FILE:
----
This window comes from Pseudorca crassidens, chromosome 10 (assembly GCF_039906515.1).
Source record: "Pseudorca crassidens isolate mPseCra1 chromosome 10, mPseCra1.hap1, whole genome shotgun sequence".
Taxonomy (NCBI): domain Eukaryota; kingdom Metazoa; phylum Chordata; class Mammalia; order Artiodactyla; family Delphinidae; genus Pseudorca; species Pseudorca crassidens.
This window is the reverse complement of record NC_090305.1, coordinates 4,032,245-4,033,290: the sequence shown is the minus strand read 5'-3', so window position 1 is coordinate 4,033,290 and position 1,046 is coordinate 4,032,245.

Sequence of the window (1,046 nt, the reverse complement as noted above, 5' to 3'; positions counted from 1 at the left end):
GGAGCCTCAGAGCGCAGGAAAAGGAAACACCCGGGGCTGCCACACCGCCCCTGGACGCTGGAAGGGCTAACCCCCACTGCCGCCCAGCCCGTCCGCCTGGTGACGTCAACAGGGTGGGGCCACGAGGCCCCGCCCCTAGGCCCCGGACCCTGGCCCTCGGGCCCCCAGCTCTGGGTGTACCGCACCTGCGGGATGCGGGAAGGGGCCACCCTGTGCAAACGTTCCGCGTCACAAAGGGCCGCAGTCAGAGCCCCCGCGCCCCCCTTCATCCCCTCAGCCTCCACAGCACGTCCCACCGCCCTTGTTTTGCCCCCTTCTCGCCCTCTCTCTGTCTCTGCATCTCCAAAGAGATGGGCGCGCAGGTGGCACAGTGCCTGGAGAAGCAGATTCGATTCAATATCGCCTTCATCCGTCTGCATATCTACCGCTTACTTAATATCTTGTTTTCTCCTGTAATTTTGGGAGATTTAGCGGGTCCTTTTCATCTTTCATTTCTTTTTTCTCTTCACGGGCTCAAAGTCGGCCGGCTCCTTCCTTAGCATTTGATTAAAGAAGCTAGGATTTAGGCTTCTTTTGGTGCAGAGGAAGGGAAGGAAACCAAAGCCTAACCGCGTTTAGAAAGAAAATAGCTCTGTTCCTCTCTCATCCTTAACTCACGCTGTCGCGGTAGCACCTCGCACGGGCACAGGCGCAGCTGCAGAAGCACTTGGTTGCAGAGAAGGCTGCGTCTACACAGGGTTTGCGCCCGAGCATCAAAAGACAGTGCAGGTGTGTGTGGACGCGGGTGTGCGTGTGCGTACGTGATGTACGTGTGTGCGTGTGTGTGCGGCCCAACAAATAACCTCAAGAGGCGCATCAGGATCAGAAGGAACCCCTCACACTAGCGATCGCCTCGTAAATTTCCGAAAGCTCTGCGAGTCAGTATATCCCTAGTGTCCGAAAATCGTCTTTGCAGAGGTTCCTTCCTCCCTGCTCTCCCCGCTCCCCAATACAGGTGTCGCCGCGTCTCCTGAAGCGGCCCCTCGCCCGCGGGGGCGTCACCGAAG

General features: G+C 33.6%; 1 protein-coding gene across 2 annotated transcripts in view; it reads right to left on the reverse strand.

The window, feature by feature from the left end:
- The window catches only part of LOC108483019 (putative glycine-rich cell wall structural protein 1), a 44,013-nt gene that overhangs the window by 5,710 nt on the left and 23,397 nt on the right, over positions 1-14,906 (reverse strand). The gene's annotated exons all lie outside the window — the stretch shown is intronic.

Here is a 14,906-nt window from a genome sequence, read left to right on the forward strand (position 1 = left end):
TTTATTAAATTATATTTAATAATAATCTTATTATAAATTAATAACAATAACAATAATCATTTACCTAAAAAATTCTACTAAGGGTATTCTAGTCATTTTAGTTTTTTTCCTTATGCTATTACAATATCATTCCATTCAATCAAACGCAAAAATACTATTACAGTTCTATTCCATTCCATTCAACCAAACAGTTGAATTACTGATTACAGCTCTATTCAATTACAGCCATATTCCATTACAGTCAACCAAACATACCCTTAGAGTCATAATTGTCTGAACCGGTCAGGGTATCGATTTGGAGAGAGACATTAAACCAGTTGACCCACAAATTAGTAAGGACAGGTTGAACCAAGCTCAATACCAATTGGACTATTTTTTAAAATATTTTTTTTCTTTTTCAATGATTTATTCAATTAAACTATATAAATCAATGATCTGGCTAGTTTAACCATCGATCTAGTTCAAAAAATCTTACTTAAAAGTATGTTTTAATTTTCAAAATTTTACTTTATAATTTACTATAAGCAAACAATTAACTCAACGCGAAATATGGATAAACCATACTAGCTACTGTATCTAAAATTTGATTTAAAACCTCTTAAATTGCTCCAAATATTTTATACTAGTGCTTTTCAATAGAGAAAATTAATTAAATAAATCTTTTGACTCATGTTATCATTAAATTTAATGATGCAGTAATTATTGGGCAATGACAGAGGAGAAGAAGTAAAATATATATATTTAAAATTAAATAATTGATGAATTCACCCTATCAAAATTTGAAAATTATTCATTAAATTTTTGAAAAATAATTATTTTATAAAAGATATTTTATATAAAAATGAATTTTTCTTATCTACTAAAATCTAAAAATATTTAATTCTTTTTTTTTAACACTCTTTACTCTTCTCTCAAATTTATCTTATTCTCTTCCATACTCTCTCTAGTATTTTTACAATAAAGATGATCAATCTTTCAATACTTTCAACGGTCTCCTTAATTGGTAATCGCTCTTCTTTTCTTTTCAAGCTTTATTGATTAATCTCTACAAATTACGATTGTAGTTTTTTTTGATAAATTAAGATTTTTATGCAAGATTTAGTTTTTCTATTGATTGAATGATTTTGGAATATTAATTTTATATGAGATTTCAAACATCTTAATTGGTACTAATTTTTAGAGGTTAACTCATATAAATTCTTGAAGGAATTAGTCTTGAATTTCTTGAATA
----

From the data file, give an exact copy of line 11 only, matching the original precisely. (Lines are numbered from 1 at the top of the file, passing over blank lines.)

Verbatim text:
TTTATTAAATTATATTTAATAATAATCTTATTATAAATTAATAACAATAACAATAATCATTTACCTAAAAAATTCTACTAAGGGTATTCTAGTCATTTTAGTTTTTTTCCTTATGCTATTACAATATCATTCCATTCAATCAAACGCAAAAATACTATTACAGTTCTATTCCATTCCATTCAACCAAACAGTTGAATTACTGATTACAGCTCTATTCAATTACAGCCATATTCCATTACAGTCAACCAAACATACCCTTAGAGTCATAATTGTCTGAACCGGTCAGGGTATCGATTTGGAGAGAGACATTAAACCAGTTGACCCACAAATTAGTAAGGACAGGTTGAACCAAGCTCAATACCAATTGGACTATTTTTTAAAATATTTTTTTTCTTTTTCAATGATTTATTCAATTAAACTATATAAATCAATGATCTGGCTAGTTTAACCATCGATCTAGTTCAAAAAATCTTACTTAAAAGTATGTTTTAATTTTCAAAATTTTACTTTATAATTTACTATAAGCAAACAATTAACTCAACGCGAAATATGGATAAACCATACTAGCTACTGTATCTAAAATTTGATTTAAAACCTCTTAAATTGCTCCAAATATTTTATACTAGTGCTTTTCAATAGAGAAAATTAATTAAATAAATCTTTTGACTCATGTTATCATTAAATTTAATGATGCAGTAATTATTGGGCAATGACAGAGGAGAAGAAGTAAAATATATATATTTAAAATTAAATAATTGATGAATTCACCCTATCAAAATTTGAAAATTATTCATTAAATTTTTGAAAAATAATTATTTTATAAAAGATATTTTATATAAAAATGAATTTTTCTTATCTACTAAAATCTAAAAATATTTAATTCTTTTTTTTTAACACTCTTTACTCTTCTCTCAAATTTATCTTATTCTCTTCCATACTCTCTCTAGTATTTTTACAATAAAGATGATCAATCTTTCAATACTTTCAACGGTCTCCTTAATTGGTAATCGCTCTTCTTTTCTTTTCAAGCTTTATTGATTAATCTCTACAAATTACGATTGTAGTTTTTTTTGATAAATTAAGATTTTTATGCAAGATTTAGTTTTTCTATTGATTGAATGATTTTGGAATATTAATTTTATATGAGATTTCAAACATCTTAATTGGTACTAATTTTTAGAGGTTAACTCATATAAATTCTTGAAGGAATTAGTCTTGAATTTCTTGAATA